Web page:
Marriage confers certain legal benefits and rights for the partners-as well as all the obligations.  Medical decisions, hospital visitations, tax structures that benefit married people over singles, and contractual obligations as in community property states.  Even in non-community property states - such as Oregon where I live now - if you are married and there is real property, the spouse has some preeminence over siblings and parents.

I always thought that the state should not be involved in marriages - which carry all those religious connotations - but instead should issue domestic partnerships.  Go though the state constitution and replace the word "marriage" with "domestic partnerships".  If you want to get "married" contact your clergyman.

Domestic partnerships:

May be formed by any party(ies) for the purpose of all that legal stuff.  You have an elderly parent who is still competent but will be sliding out over the next few years.  You form a domestic partnership - now you don't need a medical power of attorney or a regular power of attorney.  You can get over fighting with your siblings as to who has to take care of the parent -- it is the one with the partnership.   In absence of a will, the one who had the partnership with the parent gets the bulk of the estate as that is who did all the work.

Maybe a group of people form a domestic partnership in order to gain the legal advantages.  so what?

Maybe the people who form a domestic partnership are the same sex, different sexes, or neuter.  So what?

You go down, fill out and sign the forms in front of a notary and you are done.  Employers can do the same as they do now - pass on the costs for adding any of your domestic partners and/or children to your health insurance.  Hospitals and doctors can do what they do now - if you say you are married, you don't have to show proof of the marriage.  So, why should you have to show proof of a domestic partnership?  Schools - many have lists of who is allowed to pick up which child.  So what would have to be different?  I don't see why this wouldn't work.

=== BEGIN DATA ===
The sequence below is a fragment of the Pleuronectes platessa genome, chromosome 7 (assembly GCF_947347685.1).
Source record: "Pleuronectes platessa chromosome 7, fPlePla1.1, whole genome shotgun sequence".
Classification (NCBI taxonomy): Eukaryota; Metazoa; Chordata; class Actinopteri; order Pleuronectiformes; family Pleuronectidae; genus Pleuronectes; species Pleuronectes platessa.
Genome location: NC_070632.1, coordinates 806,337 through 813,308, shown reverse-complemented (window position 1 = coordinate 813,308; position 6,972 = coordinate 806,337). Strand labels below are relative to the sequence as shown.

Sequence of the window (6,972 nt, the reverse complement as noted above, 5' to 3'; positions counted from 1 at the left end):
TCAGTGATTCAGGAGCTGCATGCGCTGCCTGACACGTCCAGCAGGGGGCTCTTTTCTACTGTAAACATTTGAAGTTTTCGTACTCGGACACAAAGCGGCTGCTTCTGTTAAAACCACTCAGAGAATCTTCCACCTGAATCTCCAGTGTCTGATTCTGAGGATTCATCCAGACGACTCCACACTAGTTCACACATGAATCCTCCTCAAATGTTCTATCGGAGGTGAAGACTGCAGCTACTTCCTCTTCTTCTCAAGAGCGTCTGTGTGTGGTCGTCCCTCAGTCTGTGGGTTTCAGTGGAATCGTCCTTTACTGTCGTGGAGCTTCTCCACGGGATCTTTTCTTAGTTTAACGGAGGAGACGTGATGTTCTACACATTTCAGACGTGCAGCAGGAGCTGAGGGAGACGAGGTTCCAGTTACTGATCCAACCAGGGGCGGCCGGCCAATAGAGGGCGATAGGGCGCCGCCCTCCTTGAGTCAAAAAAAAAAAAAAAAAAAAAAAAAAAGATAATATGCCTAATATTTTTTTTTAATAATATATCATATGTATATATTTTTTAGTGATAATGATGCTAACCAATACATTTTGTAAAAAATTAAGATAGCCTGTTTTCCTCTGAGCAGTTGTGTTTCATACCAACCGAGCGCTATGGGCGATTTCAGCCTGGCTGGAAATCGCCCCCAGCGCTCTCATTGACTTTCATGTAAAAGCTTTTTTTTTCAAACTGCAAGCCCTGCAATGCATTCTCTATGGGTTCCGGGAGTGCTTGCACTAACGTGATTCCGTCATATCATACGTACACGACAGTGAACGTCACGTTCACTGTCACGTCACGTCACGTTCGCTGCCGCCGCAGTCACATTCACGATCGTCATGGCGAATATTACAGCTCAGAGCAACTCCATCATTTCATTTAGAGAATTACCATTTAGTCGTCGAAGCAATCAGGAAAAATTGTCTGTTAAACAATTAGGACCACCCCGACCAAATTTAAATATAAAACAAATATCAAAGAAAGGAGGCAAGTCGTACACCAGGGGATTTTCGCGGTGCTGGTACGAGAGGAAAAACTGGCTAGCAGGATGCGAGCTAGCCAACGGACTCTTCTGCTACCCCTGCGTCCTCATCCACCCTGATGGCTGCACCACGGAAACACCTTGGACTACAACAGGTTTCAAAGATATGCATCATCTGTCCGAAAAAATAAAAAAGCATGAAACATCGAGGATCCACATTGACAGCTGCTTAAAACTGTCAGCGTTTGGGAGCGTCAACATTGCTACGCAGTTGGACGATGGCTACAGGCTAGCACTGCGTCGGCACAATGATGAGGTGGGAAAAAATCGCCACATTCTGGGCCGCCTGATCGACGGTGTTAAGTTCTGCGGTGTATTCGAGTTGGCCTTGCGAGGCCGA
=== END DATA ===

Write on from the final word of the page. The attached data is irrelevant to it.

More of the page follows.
-- I feel so much better since I stopped trying to believe.

"We are entitled to our own opinions. We're not entitled to our own facts"- Al Franken

"If death isn't sweet oblivion, I will be severely disappointed" - Ruth M.


Beyond Saving
Silver Member
Beyond Saving's picture
Posts: 4668
Joined: 2007-10-12
User is offlineOffline
liberatedatheist

liberatedatheist wrote:

 

Your argument would be correct except that is based on the incredibly, massively false assumption that homosexuality is a choice. Your john jerry analogy should go along the lines of: Jerry wants to marry someone he is naturally attracted to who happens to be a man while John also wants to marry someone he is naturally attracted to who happens to be a woman. Because john can marry someone in accordance with his sexual preference and Jerry can't, they are not receiving equal protection under the law.

Your cocaine use and nuclear weapons comparisons are irrelevant because they represent a choice not something naturally ingrained in our existence.

Except that getting married is a choice regardless of whether or not sexual preference is. That argument carries water when your talking about a sex act in private (Lawrence v Texas) but the Supreme Court isn't going to let it fly for something as public as marriage.

liberatedatheist wrote:

I don't know if that's completely true. haven't there been a bunch of court cases that established the supremacy of federal law over state law? The Jim crow laws, grandfather clauses, reading tests and other oppressive tactics were more exploiting loopholes than violating the federal constitution outright.

The courts did find that Jim Crow laws directly violated the Constitution using the 14th Amendment. The court system by its nature is rather slow but starting with Buchanan V Warley (mayber Worley can't remember) and mainly with Brown v. Board of Education (which overturned the previous ruling of Plessy v Ferguson) the courts found that "separate but equal" wasn't really equal. The supremacy of federal law is still far from settled, in some areas such as taxation it is clear but the strongest challenge to the Arizona immigration law is on the grounds of the supremacy clause but theoretically the federal government only has supremacy on powers specifically given by the Constitution. In practice the fed has been constantly taking power away from the states, mostly in the name of the commerce clause. 


liberatedatheist wrote:

it may be completely arbitrary but allowed under the 9th The enumeration in the Constitution, of certain rights, shall not be construed to deny or disparage others retained by the people.
Wasn't the huge controversy over whether or not to include the bill of rights over the fact that listing our rights may prevent us from claiming rights in the future not explicitly enumerated in the BOR. The rights listed in the BOR are just as arbitrary as the right to privacy. The only rights we have are the ones we take ourselves.